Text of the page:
Posts Tagged sexual assault

College Life, Rape and Public Discourse

There’s a major discussion happening right now about sexual assault on college campuses (i.e. it’s made the NY Times; some other posts and articles here, here, here and here).  The basic shape of the conversation can be described fairly simply:

Rape and sexual assault are already underreported crimes.  Students on college campuses are victims of rape and sexual assault on a regular basis; college campuses nationwide engage in efforts to minimize reporting of sexual assault on campus and take minimal actions against perpetrators.  New regulations are shining a light on the situation.

The consensus seems to be that colleges aren’t doing enough to protect students from sexual assault and aren’t doing enough with regard to punishing perpetrators; it seems to me the worst a college can do is expel a perpetrator and even then they run risks they may prefer to avoid.  As I think about this issue, it seems that colleges are trying to thread the needle with regard to legal liability – in the absence of specific knowledge about specific threats to a student from/by another student, they can’t take any action; they can’t expel a student because he might rape someone.  Without evidence, they can’t punish a student.  In many cases, victims can’t identify the perpetrators. Read the rest of this entry »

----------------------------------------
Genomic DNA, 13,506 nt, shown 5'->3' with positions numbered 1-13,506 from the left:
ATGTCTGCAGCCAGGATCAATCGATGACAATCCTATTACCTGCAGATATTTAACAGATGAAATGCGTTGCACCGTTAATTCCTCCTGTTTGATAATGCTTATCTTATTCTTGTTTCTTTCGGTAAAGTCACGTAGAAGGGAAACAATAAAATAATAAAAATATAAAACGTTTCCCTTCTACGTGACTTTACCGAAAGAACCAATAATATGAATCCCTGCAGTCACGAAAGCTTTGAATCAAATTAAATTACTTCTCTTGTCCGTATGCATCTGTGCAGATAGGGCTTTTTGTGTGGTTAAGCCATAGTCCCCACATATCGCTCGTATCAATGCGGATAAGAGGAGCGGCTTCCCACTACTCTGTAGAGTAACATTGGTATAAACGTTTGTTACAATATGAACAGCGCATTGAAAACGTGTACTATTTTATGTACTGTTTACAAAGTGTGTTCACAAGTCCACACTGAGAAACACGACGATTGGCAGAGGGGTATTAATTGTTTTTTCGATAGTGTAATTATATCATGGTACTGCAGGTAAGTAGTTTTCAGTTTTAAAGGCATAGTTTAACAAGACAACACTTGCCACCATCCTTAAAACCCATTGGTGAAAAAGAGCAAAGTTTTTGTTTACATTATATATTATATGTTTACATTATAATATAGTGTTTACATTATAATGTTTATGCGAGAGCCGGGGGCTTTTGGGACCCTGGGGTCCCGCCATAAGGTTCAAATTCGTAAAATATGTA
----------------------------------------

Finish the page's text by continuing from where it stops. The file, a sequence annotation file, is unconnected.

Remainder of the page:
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Rape Culture, Sexual Assault, and Domestic Violence

EJ Graff has been on FIRE at the American Prospect with a series of posts about the rape culture, sexual assault, domestic violence and ways to confront and change the world.

I don’t think it’s stretching things to say that sexual assault and domestic violence are linked.  Before I go to far, I want to point out that women can be perpetrators of both sexual assault and domestic violence.  And, importantly, men who commit both sexual violence and domestic violence are the minority.  The goal eliminating sexual assault and domestic violence no matter the gender of the victim.  Women are far more likely to be victims of both than are men.  In a recent post, Graff addressed the Steubenville case and called for a move from rape culture to respect culture.

Some background is necessary on Steubenville.  The basic outline feels all too familiar.  A group of local school athletes have been accused of raping a 16 year old.  The case went viral when a video surfaced:

Read the rest of this entry »

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